Find out how you can safely clean your jewelry in the comfort of your home.
Homemade “solutions” for cleaning jewelry are abundant. Since using gin and toothpaste, the suggested possibilities are immense. But when it comes to high jewelery, these are definitely not the best methods for ridding your jewelry of grease or dirt. However, you don’t have to use high technology to clean your jewelery. Just follow some precautions and pay attention to the type of jewelry you want to clean.
Jewels are made from a wide range of organic and inorganic gems, as well as precious metals of varying degrees of hardness, so it is important to personalize the cleaning taking into account the jewelry you want to clean. For example, diamonds, the most prized gemstones, are oleophilic gems by nature, which means they inherently attract grease. Without regular cleaning, the natural beauty of these stones quickly diminishes.
However, being the hardest gem in the world, with 10 on the Mohs scale, the diamond is not damaged by detergents, which means that a little dish detergent, hot water and a soft toothbrush is the best way to return the sparkle to the diamonds. This is also the best way to clean sapphires and rubies.
There are other gems that should be approached more carefully. This is the case for softer emeralds, as well as other stones of the beryl family, including aquamarine, morganite and heliodor (yellow beryl), all rated 7.5 on the Mohs scale.
It is still possible to clean these gems at home, but only with neutral detergent, warm water and a very soft natural bristle brush, and only for a very short period of time.
Soft and organic precious stones
Organic gemstones, such as coral, natural or cultured pearls, and soft gems, such as opal, require even more care, as contact with cleaning products can damage them. Instead, rub them gently with a soft cleaning cloth.
A note: when wearing jewelry with these stones, avoid being in contact with perfumes and aromatic creams, which can damage their surfaces.
Beware of ultrasonic cleaning devices
Ultrasonic cleaning appliances may seem like a high-tech, time-saving option, but these table machines used by jewelers should be approached with caution. When used correctly, they can, in fact, produce brilliant results by shaking the jewelry and removing stains using an ammonia-based detergent. With any delicate configuration, particularly micropavé, however, small stones can be loosened and even lost in the liquid. Thus, this technological method of cleaning is best reserved for large diamonds in robust configurations.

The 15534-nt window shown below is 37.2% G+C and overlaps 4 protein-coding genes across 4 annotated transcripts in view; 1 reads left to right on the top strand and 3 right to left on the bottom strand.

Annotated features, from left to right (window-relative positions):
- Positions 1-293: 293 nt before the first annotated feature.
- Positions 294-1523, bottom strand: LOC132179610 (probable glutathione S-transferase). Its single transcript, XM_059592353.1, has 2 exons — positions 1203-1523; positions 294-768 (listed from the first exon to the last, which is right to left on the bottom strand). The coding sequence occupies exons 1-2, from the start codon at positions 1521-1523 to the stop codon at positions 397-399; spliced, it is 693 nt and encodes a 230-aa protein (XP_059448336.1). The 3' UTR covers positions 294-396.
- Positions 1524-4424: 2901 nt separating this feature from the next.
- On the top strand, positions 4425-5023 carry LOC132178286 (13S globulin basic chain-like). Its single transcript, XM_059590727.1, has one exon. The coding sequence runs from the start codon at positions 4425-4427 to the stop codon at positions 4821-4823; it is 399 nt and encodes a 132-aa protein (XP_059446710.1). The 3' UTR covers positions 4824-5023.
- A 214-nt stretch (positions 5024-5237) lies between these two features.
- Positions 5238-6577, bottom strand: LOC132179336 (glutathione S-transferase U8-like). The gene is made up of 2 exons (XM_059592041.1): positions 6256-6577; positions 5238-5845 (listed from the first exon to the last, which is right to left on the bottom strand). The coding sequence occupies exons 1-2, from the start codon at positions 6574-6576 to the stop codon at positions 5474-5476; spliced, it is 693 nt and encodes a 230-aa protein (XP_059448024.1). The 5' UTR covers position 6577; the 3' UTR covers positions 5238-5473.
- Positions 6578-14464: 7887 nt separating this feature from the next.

Consider the composition
Another aspect to consider is the composition of the jewelry. If you have antique jewelry, dating from the 16th to the 18th century, for example, know that in these pieces the precious stones are set in gold or silver and should never be submerged in a cleaning solution, not even in water. The liquid will inevitably enter, affecting the mounting and coating of any stones and potentially irrevocably damage the appearance of the jewelry.
Finally, the way we store our jewelry also contributes a lot to the cleaning and preservation of these pieces. Thus, overcrowded jewelry boxes, with overlapping pieces and in contact with each other, is totally discouraged. To avoid scratches, each jewel should be kept in its individual box or case.
The conditions of the environment where you keep your jewelry are also very important. A damp attic or a hot ventilation cupboard may even be a good hiding place, but the atmosphere can damage jewelry, cause it to lose its luster, or even break it if it is organic.
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